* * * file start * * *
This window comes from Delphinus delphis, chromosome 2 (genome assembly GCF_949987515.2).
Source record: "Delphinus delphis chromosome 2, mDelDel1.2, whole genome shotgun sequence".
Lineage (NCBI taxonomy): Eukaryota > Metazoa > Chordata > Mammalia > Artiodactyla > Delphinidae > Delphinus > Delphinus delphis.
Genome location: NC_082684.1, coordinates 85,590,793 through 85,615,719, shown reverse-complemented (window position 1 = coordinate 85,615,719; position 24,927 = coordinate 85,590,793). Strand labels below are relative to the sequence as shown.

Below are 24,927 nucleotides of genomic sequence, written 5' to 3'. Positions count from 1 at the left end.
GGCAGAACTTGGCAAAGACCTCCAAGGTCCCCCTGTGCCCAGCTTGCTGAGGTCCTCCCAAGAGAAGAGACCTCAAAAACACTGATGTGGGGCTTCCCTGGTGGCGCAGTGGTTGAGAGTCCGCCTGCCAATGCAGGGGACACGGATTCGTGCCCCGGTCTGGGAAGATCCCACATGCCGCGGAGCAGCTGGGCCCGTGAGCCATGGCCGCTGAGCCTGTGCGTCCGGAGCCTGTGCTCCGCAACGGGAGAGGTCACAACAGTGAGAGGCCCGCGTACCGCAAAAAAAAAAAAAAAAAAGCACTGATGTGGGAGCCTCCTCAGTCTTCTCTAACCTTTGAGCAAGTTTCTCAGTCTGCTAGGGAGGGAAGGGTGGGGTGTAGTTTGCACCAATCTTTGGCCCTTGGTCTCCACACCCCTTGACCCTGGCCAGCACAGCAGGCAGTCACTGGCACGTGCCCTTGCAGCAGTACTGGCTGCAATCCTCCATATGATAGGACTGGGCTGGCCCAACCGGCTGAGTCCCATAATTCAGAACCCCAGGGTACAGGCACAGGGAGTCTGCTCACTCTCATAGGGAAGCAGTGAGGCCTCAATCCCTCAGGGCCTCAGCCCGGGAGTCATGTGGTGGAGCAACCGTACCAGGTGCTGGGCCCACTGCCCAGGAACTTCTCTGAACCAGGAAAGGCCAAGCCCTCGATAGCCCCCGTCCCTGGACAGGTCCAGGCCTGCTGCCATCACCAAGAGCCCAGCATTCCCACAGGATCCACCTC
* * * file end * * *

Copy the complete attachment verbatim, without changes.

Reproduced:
This window comes from Delphinus delphis, chromosome 2 (genome assembly GCF_949987515.2).
Source record: "Delphinus delphis chromosome 2, mDelDel1.2, whole genome shotgun sequence".
Lineage (NCBI taxonomy): Eukaryota > Metazoa > Chordata > Mammalia > Artiodactyla > Delphinidae > Delphinus > Delphinus delphis.
Genome location: NC_082684.1, coordinates 85,590,793 through 85,615,719, shown reverse-complemented (window position 1 = coordinate 85,615,719; position 24,927 = coordinate 85,590,793). Strand labels below are relative to the sequence as shown.

Below are 24,927 nucleotides of genomic sequence, written 5' to 3'. Positions count from 1 at the left end.
GGCAGAACTTGGCAAAGACCTCCAAGGTCCCCCTGTGCCCAGCTTGCTGAGGTCCTCCCAAGAGAAGAGACCTCAAAAACACTGATGTGGGGCTTCCCTGGTGGCGCAGTGGTTGAGAGTCCGCCTGCCAATGCAGGGGACACGGATTCGTGCCCCGGTCTGGGAAGATCCCACATGCCGCGGAGCAGCTGGGCCCGTGAGCCATGGCCGCTGAGCCTGTGCGTCCGGAGCCTGTGCTCCGCAACGGGAGAGGTCACAACAGTGAGAGGCCCGCGTACCGCAAAAAAAAAAAAAAAAAAGCACTGATGTGGGAGCCTCCTCAGTCTTCTCTAACCTTTGAGCAAGTTTCTCAGTCTGCTAGGGAGGGAAGGGTGGGGTGTAGTTTGCACCAATCTTTGGCCCTTGGTCTCCACACCCCTTGACCCTGGCCAGCACAGCAGGCAGTCACTGGCACGTGCCCTTGCAGCAGTACTGGCTGCAATCCTCCATATGATAGGACTGGGCTGGCCCAACCGGCTGAGTCCCATAATTCAGAACCCCAGGGTACAGGCACAGGGAGTCTGCTCACTCTCATAGGGAAGCAGTGAGGCCTCAATCCCTCAGGGCCTCAGCCCGGGAGTCATGTGGTGGAGCAACCGTACCAGGTGCTGGGCCCACTGCCCAGGAACTTCTCTGAACCAGGAAAGGCCAAGCCCTCGATAGCCCCCGTCCCTGGACAGGTCCAGGCCTGCTGCCATCACCAAGAGCCCAGCATTCCCACAGGATCCACCTC